08:54pm Monday 18 December 2017

Better and more affordable treatments for sufferers of autoimmune diseases

autoimmunitypleasspr

But supplies of the plasma-based treatment that has become a lifeline for sufferers are limited because it is very expensive and difficult to make.

Many immune-deficient patients are dependent on the clinically approved plasma protein replacement therapy — Intravenous Immunoglobulin Therapy (IVIG). Seventy per cent of the global supply of IVIG is used to treat autoimmune disease, but this treatment requires thousands of carefully screened donors.

Now experts in the School of Biology at The University of Nottingham have developed a synthetic replacement for the effective part of the antibody — the Fc — which is responsible for dampening the inflammation seen in autoimmune disease. The results of this research, which could lead to a new form of treatment for autoimmune disease, have been published online in the new academic journal Scientific Reports.

Professor Richard Pleass and Professor Mike Doenhoff led the study by the Institute of Genetics in the School of Biology at The University of Nottingham. Professor Pleass said: “The trick that makes these reagents better at potentially curing autoimmune disease is the fact that they are polymeric – made of a repeating unit of proteins.  This makes them much better at suppressing the pro-inflammatory processes involved in causing autoimmune disease than the single molecule antibodies contained in IVIG.”

Existing IVIG products are used every day with great efficacy in treating autoimmune diseases such as Guillain-Barre syndrome and immune thrombocytopenic purpura (ITP) in children. However, to produce IVIG every single one of the 3,000 donors has to be screened for infectious disease and degenerative disorders and the process of purifying antibodies from these individuals is very costly. To be effective IVIG also needs to be used in high doses since only one per cent of the injected IVIG is suppressive in people. This is because these antibodies are single proteins which have only a mild effect on the inhibitory receptors responsible for switching off inflammation.

The newly described process of synthesising Fc should help overcome these problems.

The research was carried out by Professor Pleass, Professor Doenhoff and their students in collaboration with the Chinese Academy of Sciences, Shanghai Jiao Tong University, the University of Oslo and the University of Alexandria.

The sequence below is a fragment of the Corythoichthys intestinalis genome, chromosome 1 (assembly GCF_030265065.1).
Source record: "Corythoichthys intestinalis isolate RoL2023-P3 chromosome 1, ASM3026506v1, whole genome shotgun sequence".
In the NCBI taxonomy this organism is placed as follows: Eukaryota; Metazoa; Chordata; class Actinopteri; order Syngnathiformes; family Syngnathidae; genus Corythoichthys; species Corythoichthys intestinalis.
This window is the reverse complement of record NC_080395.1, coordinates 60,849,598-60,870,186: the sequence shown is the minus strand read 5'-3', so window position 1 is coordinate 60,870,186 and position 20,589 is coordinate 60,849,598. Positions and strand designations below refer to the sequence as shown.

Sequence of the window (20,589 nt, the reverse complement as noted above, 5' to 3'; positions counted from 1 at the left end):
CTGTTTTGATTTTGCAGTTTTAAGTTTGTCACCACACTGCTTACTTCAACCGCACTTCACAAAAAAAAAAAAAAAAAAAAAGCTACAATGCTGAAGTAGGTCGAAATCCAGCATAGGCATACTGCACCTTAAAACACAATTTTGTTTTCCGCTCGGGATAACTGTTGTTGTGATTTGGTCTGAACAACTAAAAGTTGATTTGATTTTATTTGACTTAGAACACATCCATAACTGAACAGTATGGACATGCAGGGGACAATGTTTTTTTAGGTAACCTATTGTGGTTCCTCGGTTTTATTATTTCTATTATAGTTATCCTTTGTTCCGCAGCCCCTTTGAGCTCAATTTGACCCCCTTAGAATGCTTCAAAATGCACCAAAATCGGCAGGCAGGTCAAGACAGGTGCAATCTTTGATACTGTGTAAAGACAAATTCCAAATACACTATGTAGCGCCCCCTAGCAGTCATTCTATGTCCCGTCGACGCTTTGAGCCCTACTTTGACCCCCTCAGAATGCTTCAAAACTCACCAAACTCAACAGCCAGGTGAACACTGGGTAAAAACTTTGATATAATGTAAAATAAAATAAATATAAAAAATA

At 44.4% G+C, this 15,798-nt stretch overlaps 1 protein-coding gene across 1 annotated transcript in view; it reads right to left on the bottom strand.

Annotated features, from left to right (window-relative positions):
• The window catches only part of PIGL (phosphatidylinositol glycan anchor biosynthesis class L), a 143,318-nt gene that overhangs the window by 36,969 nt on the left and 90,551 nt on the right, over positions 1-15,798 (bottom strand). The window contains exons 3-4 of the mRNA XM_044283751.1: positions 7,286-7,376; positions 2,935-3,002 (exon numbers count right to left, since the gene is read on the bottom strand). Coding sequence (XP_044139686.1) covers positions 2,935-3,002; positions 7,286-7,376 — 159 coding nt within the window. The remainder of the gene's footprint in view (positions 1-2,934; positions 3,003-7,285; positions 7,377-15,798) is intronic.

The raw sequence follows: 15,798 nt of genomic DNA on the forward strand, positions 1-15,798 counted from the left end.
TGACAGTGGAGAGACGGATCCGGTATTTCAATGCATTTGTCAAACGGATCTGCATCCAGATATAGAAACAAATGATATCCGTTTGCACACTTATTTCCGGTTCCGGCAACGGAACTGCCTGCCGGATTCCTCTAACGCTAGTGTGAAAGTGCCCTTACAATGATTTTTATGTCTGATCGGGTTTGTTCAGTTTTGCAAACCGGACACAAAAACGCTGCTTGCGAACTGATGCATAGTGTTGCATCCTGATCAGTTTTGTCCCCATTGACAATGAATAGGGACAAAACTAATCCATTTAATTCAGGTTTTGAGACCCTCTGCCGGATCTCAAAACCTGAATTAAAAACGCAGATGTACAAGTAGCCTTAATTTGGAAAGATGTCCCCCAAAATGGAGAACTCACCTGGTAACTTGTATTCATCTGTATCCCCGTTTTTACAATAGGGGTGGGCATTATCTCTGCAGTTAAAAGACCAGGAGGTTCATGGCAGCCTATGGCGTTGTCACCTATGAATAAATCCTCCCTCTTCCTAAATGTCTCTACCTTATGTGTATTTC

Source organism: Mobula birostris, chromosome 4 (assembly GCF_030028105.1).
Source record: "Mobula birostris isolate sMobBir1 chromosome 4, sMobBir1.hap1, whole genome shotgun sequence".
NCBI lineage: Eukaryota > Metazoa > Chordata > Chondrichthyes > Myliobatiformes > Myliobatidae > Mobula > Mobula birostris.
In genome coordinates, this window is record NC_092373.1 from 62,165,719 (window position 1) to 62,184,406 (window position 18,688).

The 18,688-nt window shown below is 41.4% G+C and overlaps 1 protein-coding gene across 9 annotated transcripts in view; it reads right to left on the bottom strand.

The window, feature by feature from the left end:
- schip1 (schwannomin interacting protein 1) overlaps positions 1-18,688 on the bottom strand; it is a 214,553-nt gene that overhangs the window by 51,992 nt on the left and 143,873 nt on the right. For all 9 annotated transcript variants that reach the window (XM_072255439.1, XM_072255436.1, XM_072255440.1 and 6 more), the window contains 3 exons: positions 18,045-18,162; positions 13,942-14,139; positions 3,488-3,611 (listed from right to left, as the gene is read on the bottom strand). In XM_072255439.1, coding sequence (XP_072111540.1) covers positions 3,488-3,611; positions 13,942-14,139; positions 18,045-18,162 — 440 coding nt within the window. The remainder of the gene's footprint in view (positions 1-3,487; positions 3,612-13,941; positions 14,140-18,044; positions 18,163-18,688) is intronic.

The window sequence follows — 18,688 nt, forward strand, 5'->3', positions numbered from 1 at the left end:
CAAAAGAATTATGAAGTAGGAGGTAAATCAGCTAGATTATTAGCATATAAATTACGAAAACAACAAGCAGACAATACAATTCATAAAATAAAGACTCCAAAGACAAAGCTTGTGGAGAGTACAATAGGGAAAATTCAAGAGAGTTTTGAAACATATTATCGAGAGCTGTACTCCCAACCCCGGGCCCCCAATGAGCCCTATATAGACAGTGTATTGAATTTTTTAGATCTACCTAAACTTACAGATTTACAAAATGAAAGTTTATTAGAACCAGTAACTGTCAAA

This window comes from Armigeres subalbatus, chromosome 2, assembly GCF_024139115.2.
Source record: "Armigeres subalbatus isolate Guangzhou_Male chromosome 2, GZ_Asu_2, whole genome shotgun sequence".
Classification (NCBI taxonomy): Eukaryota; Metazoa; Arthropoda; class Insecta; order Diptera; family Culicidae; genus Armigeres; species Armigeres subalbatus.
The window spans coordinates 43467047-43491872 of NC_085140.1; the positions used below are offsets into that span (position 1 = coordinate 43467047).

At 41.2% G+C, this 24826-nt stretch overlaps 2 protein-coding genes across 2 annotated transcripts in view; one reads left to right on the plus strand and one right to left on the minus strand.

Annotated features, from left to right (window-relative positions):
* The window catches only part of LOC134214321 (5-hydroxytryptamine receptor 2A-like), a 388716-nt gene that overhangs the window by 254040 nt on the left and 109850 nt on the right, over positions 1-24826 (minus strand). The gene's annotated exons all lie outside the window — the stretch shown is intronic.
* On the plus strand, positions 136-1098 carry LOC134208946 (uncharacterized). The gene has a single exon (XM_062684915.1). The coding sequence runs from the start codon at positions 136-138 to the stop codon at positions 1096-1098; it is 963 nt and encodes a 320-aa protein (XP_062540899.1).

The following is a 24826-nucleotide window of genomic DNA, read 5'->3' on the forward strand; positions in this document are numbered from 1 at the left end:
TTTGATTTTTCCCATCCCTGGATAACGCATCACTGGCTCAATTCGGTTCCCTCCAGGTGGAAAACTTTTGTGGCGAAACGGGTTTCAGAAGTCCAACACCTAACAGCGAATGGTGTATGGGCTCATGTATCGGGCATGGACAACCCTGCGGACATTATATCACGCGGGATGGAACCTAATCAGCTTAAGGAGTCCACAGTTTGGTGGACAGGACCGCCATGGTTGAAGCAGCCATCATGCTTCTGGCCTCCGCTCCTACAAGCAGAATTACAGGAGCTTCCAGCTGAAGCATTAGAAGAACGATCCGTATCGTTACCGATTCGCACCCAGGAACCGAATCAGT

A copy of their paper can be found at: www.nature.com/srep/2011/111019/srep00124/full/srep00124.html

Professor Pleass is now at the Liverpool School of Tropical Medicine. Professor Doenhoff is now an Emeritus University Teacher in the School of Biology.

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Notes to editors:  The University of Nottingham, described by The Sunday Times University Guide 2011 as ‘the embodiment of the modern international university’, has award-winning campuses in the United Kingdom, China and Malaysia. It is ranked in the UK’s Top 10 and the World’s Top 75 universities by the Shanghai Jiao Tong (SJTU) and the QS World University Rankings. It was named ‘Europe’s greenest university’ in the UI GreenMetric World University Ranking, a league table of the world’s most environmentally-friendly higher education institutions, which ranked Nottingham second in the world overall.

The University is committed to providing a truly international education for its 40,000 students, producing world-leading research and benefiting the communities around its campuses in the UK and Asia. Impact: The Nottingham Campaign, its biggest ever fund-raising campaign, will deliver the University’s vision to change lives, tackle global issues and shape the future. For more details, visit: http://www.nottingham.ac.uk/impactcampaign.

More than 90 per cent of research at The University of Nottingham is of international quality, according to the most recent Research Assessment Exercise, with almost 60 per cent of all research defined as ‘world-leading’ or ‘internationally excellent’. Research Fortnight analysis of RAE 2008 ranked the University 7th in the UK by research power. The University’s vision is to be recognised around the world for its signature contributions, especially in global food security, energy & sustainability, and health.

More news from the University at: www.nottingham.ac.uk/news

Story credits

More information is available from Professor Mike Doenhoff, on +44 (0)115 951 3304, mike.doenhoff@nottingham.ac.uk; or Professor Richard Pleass, on +44 (0)151 7053315, richard.pleass@liverpool.ac.uk

Lindsay Brooke

Lindsay Brooke – Media Relations Manager

Email: lindsay.brooke@nottingham.ac.uk Phone: +44 (0)115 951 5751 Location: King’s Meadow Campus


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